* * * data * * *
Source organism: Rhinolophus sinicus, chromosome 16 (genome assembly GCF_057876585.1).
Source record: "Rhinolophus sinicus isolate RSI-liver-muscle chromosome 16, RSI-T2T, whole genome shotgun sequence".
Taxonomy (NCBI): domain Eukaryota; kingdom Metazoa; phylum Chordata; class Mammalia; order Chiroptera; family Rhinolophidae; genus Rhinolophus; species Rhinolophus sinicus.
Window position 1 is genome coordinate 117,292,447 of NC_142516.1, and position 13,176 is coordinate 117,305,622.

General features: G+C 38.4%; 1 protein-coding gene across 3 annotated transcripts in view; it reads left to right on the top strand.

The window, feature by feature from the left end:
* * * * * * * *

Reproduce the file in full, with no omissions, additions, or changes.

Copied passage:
Source organism: Rhinolophus sinicus, chromosome 16 (genome assembly GCF_057876585.1).
Source record: "Rhinolophus sinicus isolate RSI-liver-muscle chromosome 16, RSI-T2T, whole genome shotgun sequence".
Taxonomy (NCBI): domain Eukaryota; kingdom Metazoa; phylum Chordata; class Mammalia; order Chiroptera; family Rhinolophidae; genus Rhinolophus; species Rhinolophus sinicus.
Window position 1 is genome coordinate 117,292,447 of NC_142516.1, and position 13,176 is coordinate 117,305,622.

General features: G+C 38.4%; 1 protein-coding gene across 3 annotated transcripts in view; it reads left to right on the top strand.

The window, feature by feature from the left end: